Apart from technologies engaging the sense of touch, the next emerging trend in the field of VR is body 3D scanning. The aim is to put three-dimensional avatars that reflect individuals look into games and VR social media.
Start-up Bellus3D presented a scanner attached to a smartphone or tablet that measures 500,000 points on a human face to create a high-resolution and accurate face model in seconds. And the 3D model may be used not only for VR applications.
Bellus3D wants to use this technology also for confirming people’s identity and for a realistic simulation of the makeup effect without the time and mess associated with normal trial-and-error. Virtual beauty stores already exist, but now they use only 2D images, so there is a space for progress.
4. Beauty under control
The YouCam Makeup app is not new. It is already popular in many markets, but for me the time and place I discovered this brand was CES 2017. The app is used for putting a virtual makeup (including powder, lipstick, eye shadow, hair dyes etc.) on a selfie stored in the memory of a mobile device, or in real-time in the augmented reality.
Film zamieszczony przez użytkownika TrendNomad.com (@trendnomad)
The most interesting feature here is the online shop. Once you virtually try-on some cosmetics, you pay (with a real money, sorry) for those you like the most, and then you receive (real) products. The lesson worth to remember: virtual fitting in AR is made for real business.
Another product, HiMirror Plus is not an e-beauty store (at least, not yet). It is a smart mirror offering personalised skincare analysis based on the evolving condition of a user’s skin. The device also measures the effect of cosmetics applied on the skin.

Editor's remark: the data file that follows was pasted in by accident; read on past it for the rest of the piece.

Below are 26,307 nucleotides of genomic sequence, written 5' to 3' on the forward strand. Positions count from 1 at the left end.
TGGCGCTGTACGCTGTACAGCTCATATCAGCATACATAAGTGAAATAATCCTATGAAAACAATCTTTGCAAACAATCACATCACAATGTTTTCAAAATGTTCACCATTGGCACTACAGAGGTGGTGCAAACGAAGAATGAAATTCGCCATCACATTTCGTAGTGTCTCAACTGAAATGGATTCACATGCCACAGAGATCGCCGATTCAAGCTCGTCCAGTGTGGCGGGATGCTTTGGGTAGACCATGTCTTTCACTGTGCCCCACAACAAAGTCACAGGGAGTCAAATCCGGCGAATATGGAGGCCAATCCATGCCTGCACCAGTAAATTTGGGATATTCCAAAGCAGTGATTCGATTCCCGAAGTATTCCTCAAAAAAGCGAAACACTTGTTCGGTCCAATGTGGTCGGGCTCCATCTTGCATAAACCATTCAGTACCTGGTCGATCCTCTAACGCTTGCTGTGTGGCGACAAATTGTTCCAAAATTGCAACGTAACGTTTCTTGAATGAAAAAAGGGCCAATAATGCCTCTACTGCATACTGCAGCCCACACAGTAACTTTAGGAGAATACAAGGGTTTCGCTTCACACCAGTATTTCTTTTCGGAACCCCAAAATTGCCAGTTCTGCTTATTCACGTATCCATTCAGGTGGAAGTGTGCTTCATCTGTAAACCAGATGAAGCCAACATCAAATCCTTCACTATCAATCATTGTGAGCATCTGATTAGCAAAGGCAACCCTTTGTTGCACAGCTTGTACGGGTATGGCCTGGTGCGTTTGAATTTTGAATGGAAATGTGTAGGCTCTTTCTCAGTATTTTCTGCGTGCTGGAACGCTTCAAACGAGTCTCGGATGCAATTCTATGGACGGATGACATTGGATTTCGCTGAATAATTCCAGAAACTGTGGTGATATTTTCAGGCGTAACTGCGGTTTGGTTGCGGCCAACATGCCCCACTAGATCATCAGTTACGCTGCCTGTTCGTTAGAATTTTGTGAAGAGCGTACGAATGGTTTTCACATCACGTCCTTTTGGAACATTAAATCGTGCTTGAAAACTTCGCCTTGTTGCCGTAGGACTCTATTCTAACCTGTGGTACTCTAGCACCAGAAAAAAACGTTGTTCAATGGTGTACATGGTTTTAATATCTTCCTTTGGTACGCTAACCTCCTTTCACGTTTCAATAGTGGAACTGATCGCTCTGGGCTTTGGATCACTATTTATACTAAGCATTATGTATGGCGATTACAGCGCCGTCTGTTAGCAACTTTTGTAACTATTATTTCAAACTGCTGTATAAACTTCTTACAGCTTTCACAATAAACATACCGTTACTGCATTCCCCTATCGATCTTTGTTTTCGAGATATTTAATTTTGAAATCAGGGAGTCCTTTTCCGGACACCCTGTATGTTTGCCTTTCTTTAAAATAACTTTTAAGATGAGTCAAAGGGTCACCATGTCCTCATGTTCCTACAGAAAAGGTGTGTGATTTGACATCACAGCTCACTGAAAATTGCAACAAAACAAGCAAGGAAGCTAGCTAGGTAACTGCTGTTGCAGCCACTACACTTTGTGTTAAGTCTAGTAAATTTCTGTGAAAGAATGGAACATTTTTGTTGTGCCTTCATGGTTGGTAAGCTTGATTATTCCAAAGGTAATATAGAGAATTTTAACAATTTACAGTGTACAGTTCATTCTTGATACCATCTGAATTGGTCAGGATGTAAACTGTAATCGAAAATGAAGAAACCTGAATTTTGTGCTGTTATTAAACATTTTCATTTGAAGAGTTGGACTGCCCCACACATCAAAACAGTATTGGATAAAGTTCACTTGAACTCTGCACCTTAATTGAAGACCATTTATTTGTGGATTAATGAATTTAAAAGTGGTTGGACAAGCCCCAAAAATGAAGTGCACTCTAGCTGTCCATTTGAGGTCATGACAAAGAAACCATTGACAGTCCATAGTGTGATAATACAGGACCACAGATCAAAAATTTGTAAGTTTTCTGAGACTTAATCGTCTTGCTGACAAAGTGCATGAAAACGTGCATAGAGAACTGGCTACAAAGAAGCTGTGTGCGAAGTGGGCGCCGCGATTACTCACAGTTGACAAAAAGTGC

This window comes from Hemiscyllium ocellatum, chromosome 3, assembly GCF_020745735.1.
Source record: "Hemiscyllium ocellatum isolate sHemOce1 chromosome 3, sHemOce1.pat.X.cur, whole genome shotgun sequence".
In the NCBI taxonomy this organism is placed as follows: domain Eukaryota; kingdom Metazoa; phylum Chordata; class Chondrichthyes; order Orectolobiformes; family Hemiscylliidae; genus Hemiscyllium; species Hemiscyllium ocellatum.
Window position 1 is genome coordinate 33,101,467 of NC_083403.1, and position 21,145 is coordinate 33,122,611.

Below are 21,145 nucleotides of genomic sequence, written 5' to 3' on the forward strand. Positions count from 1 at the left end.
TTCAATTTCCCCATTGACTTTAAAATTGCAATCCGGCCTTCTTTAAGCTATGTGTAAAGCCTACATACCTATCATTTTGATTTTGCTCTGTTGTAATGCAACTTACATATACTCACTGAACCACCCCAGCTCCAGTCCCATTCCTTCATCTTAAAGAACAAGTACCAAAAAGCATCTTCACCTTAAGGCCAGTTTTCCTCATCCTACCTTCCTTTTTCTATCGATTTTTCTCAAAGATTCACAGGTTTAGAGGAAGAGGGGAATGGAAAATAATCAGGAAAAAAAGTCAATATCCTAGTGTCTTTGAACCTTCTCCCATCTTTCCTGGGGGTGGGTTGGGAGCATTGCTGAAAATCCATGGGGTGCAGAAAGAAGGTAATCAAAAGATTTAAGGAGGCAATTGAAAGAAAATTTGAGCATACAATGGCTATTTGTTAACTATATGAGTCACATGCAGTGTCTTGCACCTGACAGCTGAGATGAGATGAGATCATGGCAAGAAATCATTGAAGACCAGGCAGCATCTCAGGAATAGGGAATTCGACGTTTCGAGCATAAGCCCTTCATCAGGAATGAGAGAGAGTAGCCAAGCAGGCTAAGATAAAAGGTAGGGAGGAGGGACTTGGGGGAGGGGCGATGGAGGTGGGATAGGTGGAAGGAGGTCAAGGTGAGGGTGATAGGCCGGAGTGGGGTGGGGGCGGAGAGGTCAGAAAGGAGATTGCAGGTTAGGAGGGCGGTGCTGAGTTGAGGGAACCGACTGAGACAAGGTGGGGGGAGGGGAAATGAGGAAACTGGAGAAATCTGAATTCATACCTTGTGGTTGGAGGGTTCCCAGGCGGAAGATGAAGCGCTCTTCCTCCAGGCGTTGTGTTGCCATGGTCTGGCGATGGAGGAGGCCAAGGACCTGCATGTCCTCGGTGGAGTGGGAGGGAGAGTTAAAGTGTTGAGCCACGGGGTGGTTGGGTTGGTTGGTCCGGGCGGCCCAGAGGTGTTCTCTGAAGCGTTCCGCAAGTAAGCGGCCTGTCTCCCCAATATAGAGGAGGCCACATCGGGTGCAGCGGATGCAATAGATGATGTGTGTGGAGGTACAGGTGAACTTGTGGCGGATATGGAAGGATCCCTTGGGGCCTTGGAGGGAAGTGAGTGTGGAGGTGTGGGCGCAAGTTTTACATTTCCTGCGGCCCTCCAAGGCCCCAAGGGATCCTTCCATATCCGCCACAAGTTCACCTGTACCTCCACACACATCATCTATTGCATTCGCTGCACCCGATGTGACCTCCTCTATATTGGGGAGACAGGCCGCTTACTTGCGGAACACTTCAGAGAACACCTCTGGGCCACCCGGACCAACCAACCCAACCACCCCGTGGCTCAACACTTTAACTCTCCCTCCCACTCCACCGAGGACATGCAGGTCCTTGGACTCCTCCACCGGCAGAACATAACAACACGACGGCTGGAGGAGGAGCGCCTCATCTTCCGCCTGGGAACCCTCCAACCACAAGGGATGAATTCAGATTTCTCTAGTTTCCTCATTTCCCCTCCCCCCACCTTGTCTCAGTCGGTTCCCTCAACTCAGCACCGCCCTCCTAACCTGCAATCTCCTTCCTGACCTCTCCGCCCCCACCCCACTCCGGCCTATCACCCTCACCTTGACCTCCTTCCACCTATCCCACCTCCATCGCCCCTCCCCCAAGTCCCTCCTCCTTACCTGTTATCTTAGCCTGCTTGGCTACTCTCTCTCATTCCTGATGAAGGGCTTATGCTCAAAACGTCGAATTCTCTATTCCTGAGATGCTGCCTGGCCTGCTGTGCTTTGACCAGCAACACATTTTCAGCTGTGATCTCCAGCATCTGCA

Through the built-in camera and using the software, HiMirror analyse user’s skin condition including wrinkles, fine lines, complexion, dark circles, dark spots, red spots, and pores. The device identifies problem areas, so the user can react with suggested solutions. Plus, it measures the effectiveness of given cosmetics that can be scanned with a barcode.
HiMirror Plus also helps to apply makeup appropriately for any occasion. The mirror comes with LED light to simulate five different lighting scenarios: a sunset view, outdoor on a sunny day, a brightly lit office, a shopping mall or supermarket, and a restaurant or party venue.
You can analyse at home not only your skin but hair as well. For this purpose, you can use Hair Coach, a hair brush developed by Withings (Internet of Things) and Kérastase (hair care products) brands. The brush is equipped with a built-in microphone, a gyroscope, and an accelerometer.
Hair Coach diagnoses hair conditions mainly by listening to the sound of hair brushing. It identifies patterns, providing insights into manageability, frizziness, dryness, split ends, and breakage. And, naturally, it recommends appropriate Kérastase cosmetics to fix hair problems.
Here lies the core of a business based on Internet of Things: selling more products and services recommended and personalized to each client individually, using data generated by everyday devices connected to the Internet.
5. Giants are transforming
Why among the exhibitors present at CES you could find a huge cruise line and a sports clothing company? Well, both corporations announced in Las Vegas that they strongly bind their businesses with wearable technologies.
Carnival, the largest cruise vacation company in the world operating more than 100 ships worldwide under 10 brands, launched the wearable device called Ocean Medallion. Later this year it will replace keys, wallets, and tickets on The Regal Princess, the largest cruise ship in the company’s fleet. Then, gradually, the technology will be put on boards of other ships belonging to the corporation.
The medallion is delivered free of charge to client’s home. Then the device makes boarding and disembarking the ship as simple as walking past a sensor.
It unlocks your room door when you walk up without any other key. It lets you pay for any purchase you do on the ship and it remembers your preferences to make it much easier to order your favorite meal and drink (through a smartphone or on touch screens placed throughout the ship). All you have to do is to wear the tiny device equipped with the Bluetooth and NFC technology on your wrist or as a pendant, or just keep it in a pocket.